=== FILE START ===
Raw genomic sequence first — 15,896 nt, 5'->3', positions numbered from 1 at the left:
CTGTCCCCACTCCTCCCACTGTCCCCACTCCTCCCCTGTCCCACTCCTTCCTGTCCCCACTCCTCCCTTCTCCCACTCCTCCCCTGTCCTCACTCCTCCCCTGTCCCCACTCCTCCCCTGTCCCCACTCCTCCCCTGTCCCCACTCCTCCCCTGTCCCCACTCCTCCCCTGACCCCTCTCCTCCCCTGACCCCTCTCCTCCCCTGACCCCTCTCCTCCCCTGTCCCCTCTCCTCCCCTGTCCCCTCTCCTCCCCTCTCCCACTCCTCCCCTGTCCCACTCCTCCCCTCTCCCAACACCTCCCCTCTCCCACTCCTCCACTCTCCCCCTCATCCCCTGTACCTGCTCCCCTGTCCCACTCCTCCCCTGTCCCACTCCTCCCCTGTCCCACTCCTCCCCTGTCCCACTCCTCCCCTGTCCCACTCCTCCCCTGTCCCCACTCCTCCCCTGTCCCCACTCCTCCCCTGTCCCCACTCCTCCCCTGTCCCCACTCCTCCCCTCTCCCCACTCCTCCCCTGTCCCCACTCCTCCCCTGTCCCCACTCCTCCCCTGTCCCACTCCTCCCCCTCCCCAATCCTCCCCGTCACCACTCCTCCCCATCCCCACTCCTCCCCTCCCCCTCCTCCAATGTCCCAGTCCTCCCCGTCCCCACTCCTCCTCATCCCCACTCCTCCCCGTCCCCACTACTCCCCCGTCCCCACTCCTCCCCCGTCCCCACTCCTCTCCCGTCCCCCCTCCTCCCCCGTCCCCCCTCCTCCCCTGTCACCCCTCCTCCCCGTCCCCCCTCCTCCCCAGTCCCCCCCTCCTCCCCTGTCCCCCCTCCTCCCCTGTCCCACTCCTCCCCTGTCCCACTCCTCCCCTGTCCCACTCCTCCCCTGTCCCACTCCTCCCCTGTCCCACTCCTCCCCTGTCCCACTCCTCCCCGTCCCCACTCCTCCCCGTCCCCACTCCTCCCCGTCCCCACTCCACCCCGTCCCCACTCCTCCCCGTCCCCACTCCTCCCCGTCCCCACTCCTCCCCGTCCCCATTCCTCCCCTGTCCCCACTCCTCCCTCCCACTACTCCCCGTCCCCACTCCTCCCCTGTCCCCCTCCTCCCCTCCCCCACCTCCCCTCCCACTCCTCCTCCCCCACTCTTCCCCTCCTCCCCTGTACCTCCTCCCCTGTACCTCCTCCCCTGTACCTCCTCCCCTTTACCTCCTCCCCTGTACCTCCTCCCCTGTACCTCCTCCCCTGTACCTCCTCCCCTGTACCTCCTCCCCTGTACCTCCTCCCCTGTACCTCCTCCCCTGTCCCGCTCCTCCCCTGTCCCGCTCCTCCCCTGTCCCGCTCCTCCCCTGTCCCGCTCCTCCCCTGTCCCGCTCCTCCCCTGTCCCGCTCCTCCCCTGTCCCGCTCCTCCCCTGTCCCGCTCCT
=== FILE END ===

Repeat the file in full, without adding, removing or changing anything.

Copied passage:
Raw genomic sequence first — 15,896 nt, 5'->3', positions numbered from 1 at the left:
CTGTCCCCACTCCTCCCACTGTCCCCACTCCTCCCCTGTCCCACTCCTTCCTGTCCCCACTCCTCCCTTCTCCCACTCCTCCCCTGTCCTCACTCCTCCCCTGTCCCCACTCCTCCCCTGTCCCCACTCCTCCCCTGTCCCCACTCCTCCCCTGTCCCCACTCCTCCCCTGACCCCTCTCCTCCCCTGACCCCTCTCCTCCCCTGACCCCTCTCCTCCCCTGTCCCCTCTCCTCCCCTGTCCCCTCTCCTCCCCTCTCCCACTCCTCCCCTGTCCCACTCCTCCCCTCTCCCAACACCTCCCCTCTCCCACTCCTCCACTCTCCCCCTCATCCCCTGTACCTGCTCCCCTGTCCCACTCCTCCCCTGTCCCACTCCTCCCCTGTCCCACTCCTCCCCTGTCCCACTCCTCCCCTGTCCCACTCCTCCCCTGTCCCCACTCCTCCCCTGTCCCCACTCCTCCCCTGTCCCCACTCCTCCCCTGTCCCCACTCCTCCCCTCTCCCCACTCCTCCCCTGTCCCCACTCCTCCCCTGTCCCCACTCCTCCCCTGTCCCACTCCTCCCCCTCCCCAATCCTCCCCGTCACCACTCCTCCCCATCCCCACTCCTCCCCTCCCCCTCCTCCAATGTCCCAGTCCTCCCCGTCCCCACTCCTCCTCATCCCCACTCCTCCCCGTCCCCACTACTCCCCCGTCCCCACTCCTCCCCCGTCCCCACTCCTCTCCCGTCCCCCCTCCTCCCCCGTCCCCCCTCCTCCCCTGTCACCCCTCCTCCCCGTCCCCCCTCCTCCCCAGTCCCCCCCTCCTCCCCTGTCCCCCCTCCTCCCCTGTCCCACTCCTCCCCTGTCCCACTCCTCCCCTGTCCCACTCCTCCCCTGTCCCACTCCTCCCCTGTCCCACTCCTCCCCTGTCCCACTCCTCCCCGTCCCCACTCCTCCCCGTCCCCACTCCTCCCCGTCCCCACTCCACCCCGTCCCCACTCCTCCCCGTCCCCACTCCTCCCCGTCCCCACTCCTCCCCGTCCCCATTCCTCCCCTGTCCCCACTCCTCCCTCCCACTACTCCCCGTCCCCACTCCTCCCCTGTCCCCCTCCTCCCCTCCCCCACCTCCCCTCCCACTCCTCCTCCCCCACTCTTCCCCTCCTCCCCTGTACCTCCTCCCCTGTACCTCCTCCCCTGTACCTCCTCCCCTTTACCTCCTCCCCTGTACCTCCTCCCCTGTACCTCCTCCCCTGTACCTCCTCCCCTGTACCTCCTCCCCTGTACCTCCTCCCCTGTACCTCCTCCCCTGTCCCGCTCCTCCCCTGTCCCGCTCCTCCCCTGTCCCGCTCCTCCCCTGTCCCGCTCCTCCCCTGTCCCGCTCCTCCCCTGTCCCGCTCCTCCCCTGTCCCGCTCCTCCCCTGTCCCGCTCCT